Happy 30th Birthday, RootsMagic!  Part 12: Growth and New Products

NOTE: This is Part 12 of our ongoing series documenting the history of our company. If you’re just joining us, be sure to read Part 12345678910, and 11.

Once RootsMagic 4 and RootsMagic Essentials were out the door, we tried to concentrate on upgrading the software and adding new functionality.  But we were hearing from our users that they wanted to be able to take their data on their new tablets they’d gotten for Christmas. The only problem was that we had no programming skills on tablets, either iOS or Android.

Rather than hire new programmers just to write apps, we decided to outsource them.  We got a bunch of bids from companies all over the world, but finally ended up selecting a local company here in Utah.  We knew that genealogy software is actually very complex, and this company was actually already familiar with RootsMagic and genealogy software in general.

If you’ve ever hired out programming, you know it can get very expensive.  And we were faced with the decision how to recover the costs of creating these new apps.  In the end, we decided to leave them as read-only to keep our costs down, and to make them available for free.  We released our iOS app in Dec 2012, and didn’t know it would take another year of development before we could get the Android version out.


Back when we released RootsMagic 4 we assumed we’d never have to rewrite the program again.  But as we got more and more requests for a Mac version it became clear that we might get to do just that.

We knew there were a couple of options… write a separate Mac version (or have another company write a Mac version for us), or rewrite the program so that we could compile the same program to both Windows and Mac.  We’ve seen too many programs where their Windows and Mac versions are quite a bit different (both interface and functionality), so we really didn’t like the first option. The second option would ensure that both Windows and Mac users would always have the same functionality, yet redesigning the program again seemed daunting.

So in the summer of 2014 we began rebuilding RootsMagic so that we could compile natively to both Windows and Mac.  But having done this multiple times, I knew firsthand how long it could take, and the Mac users were getting more and more vocal.  So as a temporary fix, we contacted a company called Codeweavers that wrote software to let Windows programs run on a Mac. We had them build a custom wrapper for RootsMagic, and in September 2014 we released MacBridge.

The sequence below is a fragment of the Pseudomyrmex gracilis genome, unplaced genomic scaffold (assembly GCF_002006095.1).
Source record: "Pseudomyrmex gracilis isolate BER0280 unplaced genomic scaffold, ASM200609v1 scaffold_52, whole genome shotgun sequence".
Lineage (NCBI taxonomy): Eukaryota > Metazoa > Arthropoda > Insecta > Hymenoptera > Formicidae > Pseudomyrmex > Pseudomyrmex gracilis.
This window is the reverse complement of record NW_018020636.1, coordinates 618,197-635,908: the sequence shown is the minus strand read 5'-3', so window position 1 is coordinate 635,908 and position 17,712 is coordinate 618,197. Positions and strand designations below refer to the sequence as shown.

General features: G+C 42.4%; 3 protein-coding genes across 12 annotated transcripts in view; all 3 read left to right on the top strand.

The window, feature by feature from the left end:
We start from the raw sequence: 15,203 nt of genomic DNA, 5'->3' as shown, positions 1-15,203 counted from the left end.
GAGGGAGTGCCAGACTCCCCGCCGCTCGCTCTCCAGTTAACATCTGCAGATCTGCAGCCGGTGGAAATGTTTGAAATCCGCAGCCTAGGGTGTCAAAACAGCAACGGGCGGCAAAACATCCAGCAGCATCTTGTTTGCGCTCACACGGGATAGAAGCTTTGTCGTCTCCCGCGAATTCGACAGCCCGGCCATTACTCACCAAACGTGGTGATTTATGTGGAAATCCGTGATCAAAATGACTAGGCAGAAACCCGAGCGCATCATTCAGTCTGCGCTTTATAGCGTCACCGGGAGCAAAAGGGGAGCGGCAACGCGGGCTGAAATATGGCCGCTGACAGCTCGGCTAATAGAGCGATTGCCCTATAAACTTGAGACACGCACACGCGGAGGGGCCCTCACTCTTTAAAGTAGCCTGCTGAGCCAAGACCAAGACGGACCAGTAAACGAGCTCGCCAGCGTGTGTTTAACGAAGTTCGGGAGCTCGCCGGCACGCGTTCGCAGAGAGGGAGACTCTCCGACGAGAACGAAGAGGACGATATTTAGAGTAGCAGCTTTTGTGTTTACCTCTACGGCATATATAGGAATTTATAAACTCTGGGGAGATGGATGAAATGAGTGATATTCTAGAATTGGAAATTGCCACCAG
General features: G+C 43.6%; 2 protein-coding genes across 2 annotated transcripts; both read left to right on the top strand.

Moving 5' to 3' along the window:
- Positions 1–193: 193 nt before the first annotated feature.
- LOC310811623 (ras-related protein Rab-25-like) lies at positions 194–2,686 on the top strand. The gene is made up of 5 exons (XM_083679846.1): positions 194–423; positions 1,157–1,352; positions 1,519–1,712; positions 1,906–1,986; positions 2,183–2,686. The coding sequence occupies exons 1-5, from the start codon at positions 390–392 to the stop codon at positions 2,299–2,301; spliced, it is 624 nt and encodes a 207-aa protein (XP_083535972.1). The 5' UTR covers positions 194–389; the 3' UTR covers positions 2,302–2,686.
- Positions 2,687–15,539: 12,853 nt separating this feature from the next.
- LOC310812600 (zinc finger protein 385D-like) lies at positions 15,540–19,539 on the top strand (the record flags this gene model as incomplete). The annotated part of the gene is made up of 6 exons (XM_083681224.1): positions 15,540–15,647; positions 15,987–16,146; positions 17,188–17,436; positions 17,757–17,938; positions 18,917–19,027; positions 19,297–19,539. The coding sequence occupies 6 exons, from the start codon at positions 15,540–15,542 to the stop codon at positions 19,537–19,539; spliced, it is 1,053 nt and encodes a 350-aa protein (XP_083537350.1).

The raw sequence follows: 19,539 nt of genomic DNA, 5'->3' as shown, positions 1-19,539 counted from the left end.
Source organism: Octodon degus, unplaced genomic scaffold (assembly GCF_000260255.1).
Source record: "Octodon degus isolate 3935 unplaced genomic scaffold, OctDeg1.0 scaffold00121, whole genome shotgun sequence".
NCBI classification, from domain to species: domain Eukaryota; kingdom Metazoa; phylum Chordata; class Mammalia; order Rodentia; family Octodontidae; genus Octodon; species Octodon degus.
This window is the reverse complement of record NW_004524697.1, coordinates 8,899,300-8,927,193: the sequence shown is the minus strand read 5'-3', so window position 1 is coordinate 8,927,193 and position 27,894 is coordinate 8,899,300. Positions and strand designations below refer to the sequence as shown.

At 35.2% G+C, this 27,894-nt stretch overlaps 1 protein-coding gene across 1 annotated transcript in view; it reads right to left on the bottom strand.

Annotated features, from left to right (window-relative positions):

Since we had to pay Codeweavers for every copy of MacBridge we distributed, we sold it as a separate program so we could keep track of the numbers.  The MacBridge program allowed you to install the Windows version on your Mac, but the process was somewhat unwieldy, and it was hard to explain to users how it was supposed to work.

We decided we needed to simplify this whole Mac “wrapper” thing, and worked out a license with Codeweavers where we could pay a flat amount every month and be able to distribute unlimited copies.  This not only allowed us to create a “RootsMagic for Mac” standalone installer, but also meant we could distribute free RootsMagic Essentials with the wrapper as well. And yes, we continue to eat the cost of that monthly license to this day 😉

While we continued to work on the new Mac/Windows version, we decided to release a new version of RootsMagic based on the older code with some exciting features we had been working on.  RootsMagic 7 included a new feature called WebHints, which would display hints from FamilySearch, MyHeritage, and FindMyPast, and let you click on a little lightbulb to jump to those sites to see the hints.  We also announced MyRootsMagic, where registered users could easily post free websites of their family tree.

Then in December 2015, Ancestry dropped a bombshell that they were discontinuing their Family Tree Maker program.  About this same time they contacted us and asked if we were interested in working with their API and integrating RootsMagic with Ancestry.  Of course we jumped at the opportunity. I had been asking Ancestry to work with their API for years without any luck, so this came as a very pleasant surprise.  After crossing all the T’s and dotting all the I’s, we jointly announced that we would be working together on February 2, 2016.

We optimistically guessed that the new Ancestry features would be done by the end of 2016, but we underestimated the complexity that lay before us.  And as we began work on the integration, we noticed that our RootsMagic 7 sales were dropping. We realized that users were holding off buying RootsMagic until the Ancestry features were released, so we announced that the Ancestry features would be a free update to version 7.  Sales immediately picked back up, but we realized this meant that RootsMagic 8 which we were working on separately would have to be put on the back burner until the Ancestry integration was done.

We tried to be as transparent as possible about progress on the Ancestry features.  Normally we wouldn’t pre-announce a new feature, but in this case Ancestry wanted it to be known that we were working on this functionality.  So it left us open to a lot of second-guessing by users as the development went past our estimated release.